Edgar Albert Guest

(20 August 1881 - 5 August 1959 / Birmingham / England)

The Joy Of A Dog - Poem by Edgar Albert Guest

Ma says no, it's too much care
An' it will scatter germs an' hair,
An' it's a nuisance through and through.
An' barks when you don't want it to;
An' carries dirt from off the street,
An' tracks the carpets with its feet.
But it's a sign he's growin' up
When he is longin' for a pup.

Most every night he comes to me
An' climbs a-straddle of my knee
An' starts to fondle me an' pet,
Then asks me if I've found one yet.
An' ma says: 'Now don't tell him yes;
You know they make an awful mess.'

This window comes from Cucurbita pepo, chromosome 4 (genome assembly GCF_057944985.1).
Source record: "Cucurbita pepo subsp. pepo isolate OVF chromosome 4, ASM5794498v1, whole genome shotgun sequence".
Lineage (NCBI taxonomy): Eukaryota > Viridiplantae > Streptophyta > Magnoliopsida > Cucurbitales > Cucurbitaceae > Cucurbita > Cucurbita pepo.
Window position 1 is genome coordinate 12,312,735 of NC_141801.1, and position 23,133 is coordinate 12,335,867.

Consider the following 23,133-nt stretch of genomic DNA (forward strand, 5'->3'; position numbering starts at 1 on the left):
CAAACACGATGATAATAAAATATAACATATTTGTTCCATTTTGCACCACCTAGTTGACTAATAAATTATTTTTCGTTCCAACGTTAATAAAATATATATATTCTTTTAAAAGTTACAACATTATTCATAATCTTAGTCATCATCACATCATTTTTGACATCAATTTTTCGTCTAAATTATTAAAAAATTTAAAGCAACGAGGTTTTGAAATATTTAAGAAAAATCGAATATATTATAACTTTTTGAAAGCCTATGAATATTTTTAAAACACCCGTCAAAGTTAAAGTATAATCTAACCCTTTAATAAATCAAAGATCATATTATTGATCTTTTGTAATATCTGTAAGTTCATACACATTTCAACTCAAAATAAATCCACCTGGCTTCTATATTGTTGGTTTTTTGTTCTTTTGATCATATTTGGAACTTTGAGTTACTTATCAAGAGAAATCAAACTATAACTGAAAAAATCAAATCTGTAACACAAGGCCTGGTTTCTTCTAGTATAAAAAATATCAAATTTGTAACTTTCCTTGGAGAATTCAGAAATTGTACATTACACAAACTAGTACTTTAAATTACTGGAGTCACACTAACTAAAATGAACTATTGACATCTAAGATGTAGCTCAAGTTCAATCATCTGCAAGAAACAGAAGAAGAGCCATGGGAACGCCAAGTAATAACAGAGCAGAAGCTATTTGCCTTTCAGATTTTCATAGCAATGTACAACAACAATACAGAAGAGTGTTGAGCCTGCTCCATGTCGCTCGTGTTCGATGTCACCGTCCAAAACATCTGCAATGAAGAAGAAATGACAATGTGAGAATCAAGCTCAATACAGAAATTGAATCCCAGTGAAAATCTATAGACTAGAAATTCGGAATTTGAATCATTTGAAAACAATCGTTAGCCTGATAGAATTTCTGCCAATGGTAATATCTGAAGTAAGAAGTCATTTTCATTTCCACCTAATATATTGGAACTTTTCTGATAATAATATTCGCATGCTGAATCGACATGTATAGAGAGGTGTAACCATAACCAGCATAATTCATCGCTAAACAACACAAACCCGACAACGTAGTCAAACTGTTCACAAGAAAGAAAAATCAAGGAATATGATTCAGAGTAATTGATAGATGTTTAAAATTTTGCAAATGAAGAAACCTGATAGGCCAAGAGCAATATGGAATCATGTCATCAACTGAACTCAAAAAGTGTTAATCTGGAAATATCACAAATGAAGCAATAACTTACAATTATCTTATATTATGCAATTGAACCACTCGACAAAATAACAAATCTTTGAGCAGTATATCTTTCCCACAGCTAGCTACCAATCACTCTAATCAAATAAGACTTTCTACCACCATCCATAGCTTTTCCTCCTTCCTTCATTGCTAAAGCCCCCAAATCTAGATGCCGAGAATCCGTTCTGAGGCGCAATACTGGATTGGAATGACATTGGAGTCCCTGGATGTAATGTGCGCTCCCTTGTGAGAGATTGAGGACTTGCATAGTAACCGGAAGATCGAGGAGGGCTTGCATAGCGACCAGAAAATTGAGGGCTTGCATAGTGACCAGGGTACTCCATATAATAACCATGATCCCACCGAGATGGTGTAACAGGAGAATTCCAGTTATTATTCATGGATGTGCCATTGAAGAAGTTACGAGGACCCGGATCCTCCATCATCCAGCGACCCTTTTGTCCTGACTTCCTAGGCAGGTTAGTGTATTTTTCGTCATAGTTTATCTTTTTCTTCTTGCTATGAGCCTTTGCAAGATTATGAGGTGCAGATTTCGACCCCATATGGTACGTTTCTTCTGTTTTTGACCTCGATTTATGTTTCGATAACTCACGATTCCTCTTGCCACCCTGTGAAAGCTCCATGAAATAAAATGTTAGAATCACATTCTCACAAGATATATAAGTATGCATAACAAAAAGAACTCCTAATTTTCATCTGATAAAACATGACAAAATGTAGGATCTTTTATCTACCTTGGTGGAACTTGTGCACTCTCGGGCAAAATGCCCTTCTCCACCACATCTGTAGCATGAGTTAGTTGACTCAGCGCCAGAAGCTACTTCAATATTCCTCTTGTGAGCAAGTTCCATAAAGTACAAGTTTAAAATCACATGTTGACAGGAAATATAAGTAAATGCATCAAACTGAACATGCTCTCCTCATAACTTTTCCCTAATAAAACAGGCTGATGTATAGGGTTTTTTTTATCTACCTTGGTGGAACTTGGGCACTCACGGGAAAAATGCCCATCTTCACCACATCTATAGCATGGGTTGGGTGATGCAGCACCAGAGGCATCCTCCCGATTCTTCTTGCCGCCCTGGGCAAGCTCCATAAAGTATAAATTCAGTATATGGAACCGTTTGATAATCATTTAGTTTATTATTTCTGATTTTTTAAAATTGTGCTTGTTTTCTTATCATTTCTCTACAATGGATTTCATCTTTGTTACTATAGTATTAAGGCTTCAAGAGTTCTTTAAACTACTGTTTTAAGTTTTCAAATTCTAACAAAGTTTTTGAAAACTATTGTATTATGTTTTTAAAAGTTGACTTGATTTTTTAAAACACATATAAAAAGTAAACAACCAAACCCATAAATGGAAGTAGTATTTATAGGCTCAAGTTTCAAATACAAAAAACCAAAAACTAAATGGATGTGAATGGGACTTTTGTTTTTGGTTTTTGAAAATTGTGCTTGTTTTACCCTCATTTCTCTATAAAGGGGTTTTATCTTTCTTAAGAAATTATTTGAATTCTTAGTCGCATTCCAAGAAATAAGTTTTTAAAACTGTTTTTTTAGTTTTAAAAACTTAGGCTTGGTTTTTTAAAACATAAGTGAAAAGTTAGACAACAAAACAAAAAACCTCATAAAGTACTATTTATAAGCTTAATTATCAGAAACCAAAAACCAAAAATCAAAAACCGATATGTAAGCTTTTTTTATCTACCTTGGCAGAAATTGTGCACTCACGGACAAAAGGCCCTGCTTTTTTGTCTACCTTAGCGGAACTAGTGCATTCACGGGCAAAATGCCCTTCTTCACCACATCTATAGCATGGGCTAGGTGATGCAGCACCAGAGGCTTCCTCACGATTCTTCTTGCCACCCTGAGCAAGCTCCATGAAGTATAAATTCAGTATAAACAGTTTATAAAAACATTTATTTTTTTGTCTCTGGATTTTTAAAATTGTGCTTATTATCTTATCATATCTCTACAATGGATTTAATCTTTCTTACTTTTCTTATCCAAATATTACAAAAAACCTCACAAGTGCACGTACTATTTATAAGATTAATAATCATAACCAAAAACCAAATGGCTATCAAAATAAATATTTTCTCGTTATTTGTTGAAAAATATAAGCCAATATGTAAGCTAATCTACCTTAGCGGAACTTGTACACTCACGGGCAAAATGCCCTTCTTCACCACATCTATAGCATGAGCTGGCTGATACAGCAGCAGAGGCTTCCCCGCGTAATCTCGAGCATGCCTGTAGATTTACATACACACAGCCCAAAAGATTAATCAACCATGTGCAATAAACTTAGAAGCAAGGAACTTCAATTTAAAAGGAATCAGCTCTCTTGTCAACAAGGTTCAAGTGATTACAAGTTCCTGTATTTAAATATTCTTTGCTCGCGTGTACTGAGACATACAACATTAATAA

An' starts their faults to catalogue.
But every boy should have a dog.

An' some night when he comes to me,
Deep in my pocket there will be
The pup he's hungry to possess
Or else I sadly miss my guess.
For I remember all the joy
A dog meant to a little boy
Who loved it in the long ago,
The joy that's now his right to know.


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Poem Submitted: Monday, July 14, 2014



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